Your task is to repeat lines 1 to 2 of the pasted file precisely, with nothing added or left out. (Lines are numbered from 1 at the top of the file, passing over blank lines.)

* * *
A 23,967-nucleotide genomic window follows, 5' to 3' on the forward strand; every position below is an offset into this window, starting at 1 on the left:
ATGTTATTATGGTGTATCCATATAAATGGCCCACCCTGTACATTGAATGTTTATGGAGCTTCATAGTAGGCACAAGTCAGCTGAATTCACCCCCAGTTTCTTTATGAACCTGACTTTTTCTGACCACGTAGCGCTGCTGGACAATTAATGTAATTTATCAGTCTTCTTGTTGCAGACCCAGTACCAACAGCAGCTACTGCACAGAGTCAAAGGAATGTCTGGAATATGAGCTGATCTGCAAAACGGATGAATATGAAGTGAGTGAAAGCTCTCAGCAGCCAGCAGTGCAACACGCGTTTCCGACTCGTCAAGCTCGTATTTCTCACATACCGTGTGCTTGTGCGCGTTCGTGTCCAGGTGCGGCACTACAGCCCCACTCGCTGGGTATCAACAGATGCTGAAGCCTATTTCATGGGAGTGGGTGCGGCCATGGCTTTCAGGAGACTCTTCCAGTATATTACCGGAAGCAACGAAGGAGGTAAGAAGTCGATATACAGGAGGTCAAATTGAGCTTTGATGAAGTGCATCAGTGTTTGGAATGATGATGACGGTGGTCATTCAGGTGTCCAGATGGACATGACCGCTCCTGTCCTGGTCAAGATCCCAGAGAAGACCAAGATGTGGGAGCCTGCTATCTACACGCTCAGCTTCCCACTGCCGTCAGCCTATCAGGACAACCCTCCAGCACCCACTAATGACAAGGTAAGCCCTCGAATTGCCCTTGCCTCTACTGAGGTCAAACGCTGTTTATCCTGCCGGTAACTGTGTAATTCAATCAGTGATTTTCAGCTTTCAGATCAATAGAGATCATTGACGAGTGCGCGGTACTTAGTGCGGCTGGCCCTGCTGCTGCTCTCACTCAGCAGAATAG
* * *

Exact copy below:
A 23,967-nucleotide genomic window follows, 5' to 3' on the forward strand; every position below is an offset into this window, starting at 1 on the left:
ATGTTATTATGGTGTATCCATATAAATGGCCCACCCTGTACATTGAATGTTTATGGAGCTTCATAGTAGGCACAAGTCAGCTGAATTCACCCCCAGTTTCTTTATGAACCTGACTTTTTCTGACCACGTAGCGCTGCTGGACAATTAATGTAATTTATCAGTCTTCTTGTTGCAGACCCAGTACCAACAGCAGCTACTGCACAGAGTCAAAGGAATGTCTGGAATATGAGCTGATCTGCAAAACGGATGAATATGAAGTGAGTGAAAGCTCTCAGCAGCCAGCAGTGCAACACGCGTTTCCGACTCGTCAAGCTCGTATTTCTCACATACCGTGTGCTTGTGCGCGTTCGTGTCCAGGTGCGGCACTACAGCCCCACTCGCTGGGTATCAACAGATGCTGAAGCCTATTTCATGGGAGTGGGTGCGGCCATGGCTTTCAGGAGACTCTTCCAGTATATTACCGGAAGCAACGAAGGAGGTAAGAAGTCGATATACAGGAGGTCAAATTGAGCTTTGATGAAGTGCATCAGTGTTTGGAATGATGATGACGGTGGTCATTCAGGTGTCCAGATGGACATGACCGCTCCTGTCCTGGTCAAGATCCCAGAGAAGACCAAGATGTGGGAGCCTGCTATCTACACGCTCAGCTTCCCACTGCCGTCAGCCTATCAGGACAACCCTCCAGCACCCACTAATGACAAGGTAAGCCCTCGAATTGCCCTTGCCTCTACTGAGGTCAAACGCTGTTTATCCTGCCGGTAACTGTGTAATTCAATCAGTGATTTTCAGCTTTCAGATCAATAGAGATCATTGACGAGTGCGCGGTACTTAGTGCGGCTGGCCCTGCTGCTGCTCTCACTCAGCAGAATAG